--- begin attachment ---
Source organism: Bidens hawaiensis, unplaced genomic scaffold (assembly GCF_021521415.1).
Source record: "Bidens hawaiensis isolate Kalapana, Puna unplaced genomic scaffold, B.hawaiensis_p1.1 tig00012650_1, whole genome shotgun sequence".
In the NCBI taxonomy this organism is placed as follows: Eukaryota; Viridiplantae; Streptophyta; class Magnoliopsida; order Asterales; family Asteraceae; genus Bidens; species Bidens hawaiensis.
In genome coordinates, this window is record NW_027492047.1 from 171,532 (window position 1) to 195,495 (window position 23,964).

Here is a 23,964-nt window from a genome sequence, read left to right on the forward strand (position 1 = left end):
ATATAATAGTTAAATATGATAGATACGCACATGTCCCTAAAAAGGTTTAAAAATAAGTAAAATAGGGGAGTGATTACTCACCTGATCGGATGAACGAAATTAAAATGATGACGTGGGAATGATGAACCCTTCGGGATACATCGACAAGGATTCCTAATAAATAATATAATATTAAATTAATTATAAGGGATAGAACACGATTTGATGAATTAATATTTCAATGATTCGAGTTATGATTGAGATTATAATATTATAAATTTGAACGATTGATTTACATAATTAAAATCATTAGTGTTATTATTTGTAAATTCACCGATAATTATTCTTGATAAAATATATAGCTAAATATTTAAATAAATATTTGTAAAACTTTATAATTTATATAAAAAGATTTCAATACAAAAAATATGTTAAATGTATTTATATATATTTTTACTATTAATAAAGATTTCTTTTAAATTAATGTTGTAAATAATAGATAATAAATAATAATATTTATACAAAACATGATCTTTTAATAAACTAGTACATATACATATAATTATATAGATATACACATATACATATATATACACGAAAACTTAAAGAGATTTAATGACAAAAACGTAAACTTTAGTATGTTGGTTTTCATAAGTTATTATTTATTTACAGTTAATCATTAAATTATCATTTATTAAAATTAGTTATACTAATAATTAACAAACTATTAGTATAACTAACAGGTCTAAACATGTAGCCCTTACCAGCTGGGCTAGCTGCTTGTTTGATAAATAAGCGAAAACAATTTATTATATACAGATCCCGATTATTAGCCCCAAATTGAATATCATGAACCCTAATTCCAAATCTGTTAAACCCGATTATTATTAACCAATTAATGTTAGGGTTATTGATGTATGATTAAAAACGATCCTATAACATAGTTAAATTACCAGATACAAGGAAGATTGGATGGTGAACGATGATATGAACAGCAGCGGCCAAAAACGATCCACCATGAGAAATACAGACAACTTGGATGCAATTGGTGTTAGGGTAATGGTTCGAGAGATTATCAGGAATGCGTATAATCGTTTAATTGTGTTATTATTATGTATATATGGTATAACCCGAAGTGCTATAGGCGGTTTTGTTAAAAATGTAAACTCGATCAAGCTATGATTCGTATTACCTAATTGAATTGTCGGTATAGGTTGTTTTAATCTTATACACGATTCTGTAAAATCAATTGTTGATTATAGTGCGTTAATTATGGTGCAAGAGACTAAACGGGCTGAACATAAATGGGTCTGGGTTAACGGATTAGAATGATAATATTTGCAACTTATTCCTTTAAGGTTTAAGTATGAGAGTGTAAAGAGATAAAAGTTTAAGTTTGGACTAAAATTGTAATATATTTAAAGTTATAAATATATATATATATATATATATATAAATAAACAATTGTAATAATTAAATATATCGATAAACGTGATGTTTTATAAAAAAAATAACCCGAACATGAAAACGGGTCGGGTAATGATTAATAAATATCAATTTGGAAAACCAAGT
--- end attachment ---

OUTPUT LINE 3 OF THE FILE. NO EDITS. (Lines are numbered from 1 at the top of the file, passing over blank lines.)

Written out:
In the NCBI taxonomy this organism is placed as follows: Eukaryota; Viridiplantae; Streptophyta; class Magnoliopsida; order Asterales; family Asteraceae; genus Bidens; species Bidens hawaiensis.